Streaking meteor over B.C. caught on video
Meredith MacLeod, CTVNews.ca
Published Saturday, March 18, 2017 3:44PM EDT
The rare sight of a meteor crashing through the clear sky over the B.C. coast Thursday night was captured on a number of dashcam videos.
The streaking, fiery descent to Earth at about 9:40 p.m. local time was caught by cameras in Vancouver, Kelowna, in the Okanagan Valley, and even Seattle.
“When I saw the video, I was pretty excited because I love seeing events like that at night,” said Michael Unger, programs coordinator at the HR MacMillan Space Centre in Vancouver. He says it was a “rare treat” to have clear skies in Vancouver to witness the bright light.
The American Meteor Society says it received 74 reports of a “fireball” from B.C., Washington, Idaho and Oregon through its online tracking service.
“I’ve seen small, white falling stars before but never anything like this,” Kathy M. wrote on the site, describing the meteor as large and bright green “with a huge white tail.”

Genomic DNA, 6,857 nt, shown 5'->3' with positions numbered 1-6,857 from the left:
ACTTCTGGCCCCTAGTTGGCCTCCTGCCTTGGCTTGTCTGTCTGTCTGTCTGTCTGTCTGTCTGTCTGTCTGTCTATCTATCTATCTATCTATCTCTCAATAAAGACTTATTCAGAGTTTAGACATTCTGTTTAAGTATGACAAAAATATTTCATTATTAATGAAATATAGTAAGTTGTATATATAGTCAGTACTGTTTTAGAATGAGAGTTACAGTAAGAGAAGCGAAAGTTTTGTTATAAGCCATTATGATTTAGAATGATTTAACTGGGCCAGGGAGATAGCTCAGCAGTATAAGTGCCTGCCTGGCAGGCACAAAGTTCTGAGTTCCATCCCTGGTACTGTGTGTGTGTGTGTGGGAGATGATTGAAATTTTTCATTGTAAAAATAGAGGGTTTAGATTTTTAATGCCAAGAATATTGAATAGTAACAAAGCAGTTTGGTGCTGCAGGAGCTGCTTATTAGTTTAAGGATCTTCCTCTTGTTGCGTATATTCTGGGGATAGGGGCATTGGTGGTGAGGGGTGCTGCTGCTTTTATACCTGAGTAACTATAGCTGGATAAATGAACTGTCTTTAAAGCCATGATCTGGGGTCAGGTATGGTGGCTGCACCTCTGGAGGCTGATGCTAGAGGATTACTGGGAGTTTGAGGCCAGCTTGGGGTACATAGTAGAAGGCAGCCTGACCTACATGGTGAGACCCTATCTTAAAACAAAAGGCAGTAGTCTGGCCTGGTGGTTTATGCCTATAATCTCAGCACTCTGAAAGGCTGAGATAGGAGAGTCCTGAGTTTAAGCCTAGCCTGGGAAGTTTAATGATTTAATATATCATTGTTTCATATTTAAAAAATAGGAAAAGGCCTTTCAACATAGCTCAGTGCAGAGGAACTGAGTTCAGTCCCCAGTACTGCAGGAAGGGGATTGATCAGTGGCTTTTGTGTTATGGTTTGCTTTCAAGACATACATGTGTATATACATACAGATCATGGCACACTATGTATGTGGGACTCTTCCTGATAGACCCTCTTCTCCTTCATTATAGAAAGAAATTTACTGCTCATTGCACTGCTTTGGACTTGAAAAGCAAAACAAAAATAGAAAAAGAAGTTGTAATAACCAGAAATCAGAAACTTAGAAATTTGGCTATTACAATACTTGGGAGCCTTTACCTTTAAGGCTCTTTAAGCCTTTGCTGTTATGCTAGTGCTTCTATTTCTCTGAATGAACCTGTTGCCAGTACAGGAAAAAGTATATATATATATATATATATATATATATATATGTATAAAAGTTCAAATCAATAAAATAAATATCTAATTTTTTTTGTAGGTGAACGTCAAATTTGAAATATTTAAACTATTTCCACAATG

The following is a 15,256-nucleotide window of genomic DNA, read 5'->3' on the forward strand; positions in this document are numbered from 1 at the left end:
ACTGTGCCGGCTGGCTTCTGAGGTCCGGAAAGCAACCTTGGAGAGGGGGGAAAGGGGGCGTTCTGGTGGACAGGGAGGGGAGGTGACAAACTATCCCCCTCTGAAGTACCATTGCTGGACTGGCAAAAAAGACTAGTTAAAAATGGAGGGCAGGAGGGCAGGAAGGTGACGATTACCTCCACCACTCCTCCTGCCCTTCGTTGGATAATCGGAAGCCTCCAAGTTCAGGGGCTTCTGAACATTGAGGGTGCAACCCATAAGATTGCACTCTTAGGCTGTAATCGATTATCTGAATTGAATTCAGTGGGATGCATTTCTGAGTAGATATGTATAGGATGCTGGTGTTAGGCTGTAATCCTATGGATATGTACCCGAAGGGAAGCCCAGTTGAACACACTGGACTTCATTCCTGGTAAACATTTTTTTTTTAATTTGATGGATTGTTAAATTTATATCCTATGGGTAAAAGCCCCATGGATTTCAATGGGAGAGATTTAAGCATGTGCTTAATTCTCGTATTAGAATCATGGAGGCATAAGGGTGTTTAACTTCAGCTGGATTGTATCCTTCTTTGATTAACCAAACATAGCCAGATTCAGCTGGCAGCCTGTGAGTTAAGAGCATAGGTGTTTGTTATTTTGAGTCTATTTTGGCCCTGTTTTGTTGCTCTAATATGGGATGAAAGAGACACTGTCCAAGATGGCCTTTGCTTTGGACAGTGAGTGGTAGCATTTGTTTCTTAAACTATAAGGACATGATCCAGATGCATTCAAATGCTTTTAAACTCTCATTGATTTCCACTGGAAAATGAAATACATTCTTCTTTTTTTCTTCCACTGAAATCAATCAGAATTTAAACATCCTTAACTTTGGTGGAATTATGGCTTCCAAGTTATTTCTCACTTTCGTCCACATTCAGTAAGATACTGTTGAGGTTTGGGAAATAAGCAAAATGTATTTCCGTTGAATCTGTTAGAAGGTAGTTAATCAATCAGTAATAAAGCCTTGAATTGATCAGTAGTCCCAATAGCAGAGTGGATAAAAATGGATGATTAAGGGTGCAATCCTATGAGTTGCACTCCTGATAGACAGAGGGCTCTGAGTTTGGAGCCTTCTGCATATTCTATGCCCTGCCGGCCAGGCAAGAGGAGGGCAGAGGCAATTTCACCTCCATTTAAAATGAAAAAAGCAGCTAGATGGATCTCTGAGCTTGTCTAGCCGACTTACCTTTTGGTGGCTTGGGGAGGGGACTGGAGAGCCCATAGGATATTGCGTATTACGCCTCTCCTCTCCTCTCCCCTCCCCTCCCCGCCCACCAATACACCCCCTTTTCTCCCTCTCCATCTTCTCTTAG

Brett Gladman, a professor of astronomy at the University of British Columbia, says the meteor was likely travelling between 72,000 and 90,000 kilometres an hour.
“It lights up due to friction with the atmosphere and burns for a few seconds.”
He says meteors fall over Vancouver perhaps once a year.
“It’s not like the monstrous thing that happened a few years ago over Russia, which is really once a century.”
That meteor, about the size of a city bus, caused a sonic boom when it broke apart over central Russia four years ago.
The meteor that hurtled over the west coast Thursday was a “much more common scale of probably 10 centimetres to a metre in diameter,” said Gladman.
That will make finding the fragments – called meteorites – more difficult.
“Unfortunately, it looks like it’s over a very heavily wooded and mountainous area in central Washington,” said Gladman.
But people find the rock-like remnants of meteors all the time, said Unger. He says this meteor is likely made up of nickel-iron.
-with a report from Shannon Paterson, CTV Vancouver